Cornell Law professor Joseph Margulies comments on two seemingly unrelated concerns expressed by readers: the policy of a local sheriff in Florida to publish mugshots of juveniles who have been charged with a felony, and the oppressively hot conditions of prison cells in Texas. Professor Margulies explains that both of these problems are products of an unforgiving society that insists on differentiating people into “us” versus “them.”
University of Pennsylvania professor Marci A. Hamilton comments on the recent news that the Congregation L’Dor Va-Dor, a Jewish synagogue in Florida, has sued the state under the Florida Religious Freedom Restoration Act (RFRA) over its new restrictive abortion laws that it argues violate their religious faith. Professor Hamilton praises the synagogue for leading the charge against an oppressive minority but condemns the tool it must use to do so—RFRA— which Hamilton argues is a tried-and-true path to religious division and mutual intolerance.
Cornell law professor Michael C. Dorf comments on a recent decision by the Eleventh Circuit sitting en banc, in which the court upheld Florida’s Section 0751, by which the Republican-controlled state legislature gutted a voter referendum that would have restored the right to vote to ex-felons in the state who had served their time. Dorf points out that the court’s vote was split based on the party of the President who appointed them and argues that the majority exhibited an attitude of “petty sticklerism,” invoking formalistic and reality-denying reasons to rule as it did.
Austin Sarat—Associate Provost, Associate Dean of the Faculty, and William Nelson Cromwell Professor of Jurisprudence and Political Science at Amherst College—explains how a recent decision by the Florida Supreme Court allowing that state to proceed with its plan to execute Harry Franklin Phillips highlights America’s illusory quest to ensure that the death penalty be precisely targeted only at “the worst of the worst.” Sarat argues that it is now time to acknowledge that the attempt to exclude clear categories of offenders from death eligibility has failed to adequately protect the dignity of those prisoners, which Justice Anthony Kennedy viewed as a central part of the Eighth Amendment.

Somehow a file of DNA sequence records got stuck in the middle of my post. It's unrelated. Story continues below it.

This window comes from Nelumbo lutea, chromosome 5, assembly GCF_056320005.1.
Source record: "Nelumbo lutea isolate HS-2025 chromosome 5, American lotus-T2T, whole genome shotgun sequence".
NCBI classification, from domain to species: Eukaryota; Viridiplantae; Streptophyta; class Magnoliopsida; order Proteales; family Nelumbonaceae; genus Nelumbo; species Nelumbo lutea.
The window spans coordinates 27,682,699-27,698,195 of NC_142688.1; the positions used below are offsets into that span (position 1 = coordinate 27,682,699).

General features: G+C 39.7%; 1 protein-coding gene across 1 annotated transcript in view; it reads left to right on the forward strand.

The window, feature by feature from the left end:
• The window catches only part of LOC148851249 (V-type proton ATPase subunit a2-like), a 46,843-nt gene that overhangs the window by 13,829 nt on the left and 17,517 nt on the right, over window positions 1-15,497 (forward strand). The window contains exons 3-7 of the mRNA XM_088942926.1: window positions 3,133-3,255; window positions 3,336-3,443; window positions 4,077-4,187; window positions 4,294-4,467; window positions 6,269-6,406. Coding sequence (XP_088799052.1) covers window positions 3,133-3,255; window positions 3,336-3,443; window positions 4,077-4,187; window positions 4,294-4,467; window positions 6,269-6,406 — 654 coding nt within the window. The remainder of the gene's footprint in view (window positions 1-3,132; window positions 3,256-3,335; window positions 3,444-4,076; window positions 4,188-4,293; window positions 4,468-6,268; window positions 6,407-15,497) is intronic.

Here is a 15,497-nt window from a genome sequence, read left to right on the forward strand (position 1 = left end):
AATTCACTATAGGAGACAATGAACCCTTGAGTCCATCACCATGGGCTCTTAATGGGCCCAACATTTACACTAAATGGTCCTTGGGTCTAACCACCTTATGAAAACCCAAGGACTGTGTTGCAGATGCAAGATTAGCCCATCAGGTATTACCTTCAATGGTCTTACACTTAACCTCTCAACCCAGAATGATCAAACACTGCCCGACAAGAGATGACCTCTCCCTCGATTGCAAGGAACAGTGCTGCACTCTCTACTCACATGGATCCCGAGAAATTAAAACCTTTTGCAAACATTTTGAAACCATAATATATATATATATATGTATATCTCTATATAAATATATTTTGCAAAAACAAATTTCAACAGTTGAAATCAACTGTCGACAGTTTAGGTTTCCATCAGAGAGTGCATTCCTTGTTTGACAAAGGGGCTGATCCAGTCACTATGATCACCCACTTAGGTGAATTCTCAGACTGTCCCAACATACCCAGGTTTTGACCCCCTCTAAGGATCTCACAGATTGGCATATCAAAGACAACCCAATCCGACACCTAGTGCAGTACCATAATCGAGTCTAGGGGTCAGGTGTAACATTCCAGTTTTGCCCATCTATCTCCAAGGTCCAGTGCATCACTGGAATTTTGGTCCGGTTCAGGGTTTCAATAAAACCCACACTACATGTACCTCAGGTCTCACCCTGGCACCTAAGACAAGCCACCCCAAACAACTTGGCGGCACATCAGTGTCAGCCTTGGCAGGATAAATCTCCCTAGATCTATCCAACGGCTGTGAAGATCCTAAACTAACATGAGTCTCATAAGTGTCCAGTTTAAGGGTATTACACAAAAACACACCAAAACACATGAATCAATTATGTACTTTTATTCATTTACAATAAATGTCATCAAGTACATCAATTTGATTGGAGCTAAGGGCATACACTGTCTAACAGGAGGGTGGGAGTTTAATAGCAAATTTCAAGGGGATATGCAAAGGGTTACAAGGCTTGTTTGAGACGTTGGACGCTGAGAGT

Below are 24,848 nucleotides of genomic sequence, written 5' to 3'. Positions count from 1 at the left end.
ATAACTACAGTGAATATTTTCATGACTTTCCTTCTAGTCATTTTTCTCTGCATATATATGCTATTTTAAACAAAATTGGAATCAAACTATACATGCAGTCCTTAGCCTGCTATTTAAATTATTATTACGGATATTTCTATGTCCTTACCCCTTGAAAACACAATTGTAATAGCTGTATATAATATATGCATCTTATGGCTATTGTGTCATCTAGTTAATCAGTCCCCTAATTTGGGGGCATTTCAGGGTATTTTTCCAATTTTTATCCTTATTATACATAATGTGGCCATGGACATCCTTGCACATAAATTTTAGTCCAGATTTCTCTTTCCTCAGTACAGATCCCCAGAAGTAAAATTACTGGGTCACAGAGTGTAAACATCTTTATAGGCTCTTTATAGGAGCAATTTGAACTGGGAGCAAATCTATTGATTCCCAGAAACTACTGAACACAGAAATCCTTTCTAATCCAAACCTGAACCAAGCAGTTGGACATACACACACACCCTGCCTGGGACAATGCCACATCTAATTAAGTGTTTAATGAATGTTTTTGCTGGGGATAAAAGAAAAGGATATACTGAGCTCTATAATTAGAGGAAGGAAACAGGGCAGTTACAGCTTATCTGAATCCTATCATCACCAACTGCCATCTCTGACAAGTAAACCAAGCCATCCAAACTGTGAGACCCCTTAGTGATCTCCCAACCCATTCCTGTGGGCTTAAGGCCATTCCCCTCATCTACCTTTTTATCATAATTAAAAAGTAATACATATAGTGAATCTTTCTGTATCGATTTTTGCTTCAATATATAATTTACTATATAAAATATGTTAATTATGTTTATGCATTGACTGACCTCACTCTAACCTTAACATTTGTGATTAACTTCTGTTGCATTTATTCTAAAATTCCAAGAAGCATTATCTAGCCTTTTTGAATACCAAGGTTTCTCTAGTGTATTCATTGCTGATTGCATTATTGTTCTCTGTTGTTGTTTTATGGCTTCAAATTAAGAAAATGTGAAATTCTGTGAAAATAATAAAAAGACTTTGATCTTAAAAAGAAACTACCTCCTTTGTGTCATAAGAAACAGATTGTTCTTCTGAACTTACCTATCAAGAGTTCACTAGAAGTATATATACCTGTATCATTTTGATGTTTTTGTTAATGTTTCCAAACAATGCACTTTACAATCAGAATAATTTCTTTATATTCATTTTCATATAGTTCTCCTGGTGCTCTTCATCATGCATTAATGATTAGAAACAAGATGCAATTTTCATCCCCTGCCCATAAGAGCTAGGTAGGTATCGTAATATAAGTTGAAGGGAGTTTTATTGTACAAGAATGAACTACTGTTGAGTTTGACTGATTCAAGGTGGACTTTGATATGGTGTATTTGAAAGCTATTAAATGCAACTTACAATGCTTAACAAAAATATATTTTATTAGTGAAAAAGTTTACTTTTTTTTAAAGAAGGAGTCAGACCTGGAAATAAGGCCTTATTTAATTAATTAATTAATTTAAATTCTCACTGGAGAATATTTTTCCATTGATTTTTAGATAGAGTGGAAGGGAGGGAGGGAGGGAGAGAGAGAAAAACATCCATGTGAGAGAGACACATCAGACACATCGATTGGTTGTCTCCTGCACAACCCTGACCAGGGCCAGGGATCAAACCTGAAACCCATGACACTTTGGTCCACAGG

Marci A. Hamilton—professor and resident senior fellow in the Program for Research on Religion at the University of Pennsylvania and founder, CEO, and Academic Director of CHILD USA—discusses the significance of Patriots owner Robert Kraft being charged with soliciting a prostitute at a strip mall in Florida, after a sting exposed a sex trafficking scheme there. Hamilton points out the differences between the handling of Kraft and the mishandling of Palm Beach sex trafficker Jeffrey Epstein and suggests Kraft may be the “canary in the coal mine” indicating a shift of power from perpetrators to their victims.
SMU Dedman School of Law professor Joanna L. Grossman comments on a recent decision by a federal court in Florida correctly denying an employer’s motion for summary judgment in a workplace rape case that deserves a full trial on the merits. Grossman points out that anti-discrimination law is not sufficient to eliminate, or even substantially reduce, the incidence of sexual harassment at work, but it is unquestionably necessary to address that problem and protect survivors.
Illinois Law dean and professor Vikram David Amar discusses several legislative proposals in various states that purport to give state legislatures power to interpret and implement the federal Constitution notwithstanding judicial rulings interpreting the same. Amar explains some of the key differences between the different proposals and why some are likely to pass constitutional muster while others are not.
Cornell University law professor Joseph Margulies discusses the problem of states executing death row inmates under laws subsequently found to be unconstitutional, as has happened in Texas and in Florida, and likely in many other cases. Margulies laments that the United States continues to experiment with capital punishment when experience demonstrates the procedures for imposing this irreversible sentence are rife with problems.